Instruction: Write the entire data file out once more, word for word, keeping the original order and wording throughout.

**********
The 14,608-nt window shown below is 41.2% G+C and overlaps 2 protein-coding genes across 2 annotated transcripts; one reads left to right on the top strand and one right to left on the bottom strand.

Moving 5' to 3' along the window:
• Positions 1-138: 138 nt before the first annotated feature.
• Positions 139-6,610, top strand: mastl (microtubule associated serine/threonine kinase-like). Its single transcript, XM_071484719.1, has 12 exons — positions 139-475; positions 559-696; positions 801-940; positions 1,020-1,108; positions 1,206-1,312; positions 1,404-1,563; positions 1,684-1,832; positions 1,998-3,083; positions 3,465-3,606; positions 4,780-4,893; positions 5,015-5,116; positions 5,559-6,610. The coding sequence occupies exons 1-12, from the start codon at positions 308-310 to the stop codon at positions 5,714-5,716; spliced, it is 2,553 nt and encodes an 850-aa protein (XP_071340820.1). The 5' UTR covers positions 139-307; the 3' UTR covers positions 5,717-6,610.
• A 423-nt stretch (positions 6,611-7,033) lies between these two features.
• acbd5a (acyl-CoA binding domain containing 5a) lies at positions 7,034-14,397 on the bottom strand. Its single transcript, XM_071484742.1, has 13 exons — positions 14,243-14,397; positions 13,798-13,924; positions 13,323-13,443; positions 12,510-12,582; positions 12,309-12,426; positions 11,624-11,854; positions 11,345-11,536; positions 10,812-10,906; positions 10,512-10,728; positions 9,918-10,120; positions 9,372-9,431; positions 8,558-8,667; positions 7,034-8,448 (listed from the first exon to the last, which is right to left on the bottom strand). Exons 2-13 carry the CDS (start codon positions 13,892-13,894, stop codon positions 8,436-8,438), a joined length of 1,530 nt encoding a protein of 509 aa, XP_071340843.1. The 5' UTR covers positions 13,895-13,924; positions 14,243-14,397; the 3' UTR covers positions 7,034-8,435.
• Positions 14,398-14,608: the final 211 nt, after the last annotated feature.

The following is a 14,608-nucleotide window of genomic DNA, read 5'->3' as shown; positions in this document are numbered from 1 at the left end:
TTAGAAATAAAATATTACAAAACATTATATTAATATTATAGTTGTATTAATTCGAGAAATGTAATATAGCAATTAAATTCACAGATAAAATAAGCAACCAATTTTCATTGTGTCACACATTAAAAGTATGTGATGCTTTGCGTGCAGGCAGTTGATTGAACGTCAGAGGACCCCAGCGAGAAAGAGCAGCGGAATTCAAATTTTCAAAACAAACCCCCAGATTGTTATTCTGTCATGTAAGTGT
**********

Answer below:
The 14,608-nt window shown below is 41.2% G+C and overlaps 2 protein-coding genes across 2 annotated transcripts; one reads left to right on the top strand and one right to left on the bottom strand.

Moving 5' to 3' along the window:
• Positions 1-138: 138 nt before the first annotated feature.
• Positions 139-6,610, top strand: mastl (microtubule associated serine/threonine kinase-like). Its single transcript, XM_071484719.1, has 12 exons — positions 139-475; positions 559-696; positions 801-940; positions 1,020-1,108; positions 1,206-1,312; positions 1,404-1,563; positions 1,684-1,832; positions 1,998-3,083; positions 3,465-3,606; positions 4,780-4,893; positions 5,015-5,116; positions 5,559-6,610. The coding sequence occupies exons 1-12, from the start codon at positions 308-310 to the stop codon at positions 5,714-5,716; spliced, it is 2,553 nt and encodes an 850-aa protein (XP_071340820.1). The 5' UTR covers positions 139-307; the 3' UTR covers positions 5,717-6,610.
• A 423-nt stretch (positions 6,611-7,033) lies between these two features.
• acbd5a (acyl-CoA binding domain containing 5a) lies at positions 7,034-14,397 on the bottom strand. Its single transcript, XM_071484742.1, has 13 exons — positions 14,243-14,397; positions 13,798-13,924; positions 13,323-13,443; positions 12,510-12,582; positions 12,309-12,426; positions 11,624-11,854; positions 11,345-11,536; positions 10,812-10,906; positions 10,512-10,728; positions 9,918-10,120; positions 9,372-9,431; positions 8,558-8,667; positions 7,034-8,448 (listed from the first exon to the last, which is right to left on the bottom strand). Exons 2-13 carry the CDS (start codon positions 13,892-13,894, stop codon positions 8,436-8,438), a joined length of 1,530 nt encoding a protein of 509 aa, XP_071340843.1. The 5' UTR covers positions 13,895-13,924; positions 14,243-14,397; the 3' UTR covers positions 7,034-8,435.
• Positions 14,398-14,608: the final 211 nt, after the last annotated feature.

The following is a 14,608-nucleotide window of genomic DNA, read 5'->3' as shown; positions in this document are numbered from 1 at the left end:
TTAGAAATAAAATATTACAAAACATTATATTAATATTATAGTTGTATTAATTCGAGAAATGTAATATAGCAATTAAATTCACAGATAAAATAAGCAACCAATTTTCATTGTGTCACACATTAAAAGTATGTGATGCTTTGCGTGCAGGCAGTTGATTGAACGTCAGAGGACCCCAGCGAGAAAGAGCAGCGGAATTCAAATTTTCAAAACAAACCCCCAGATTGTTATTCTGTCATGTAAGTGT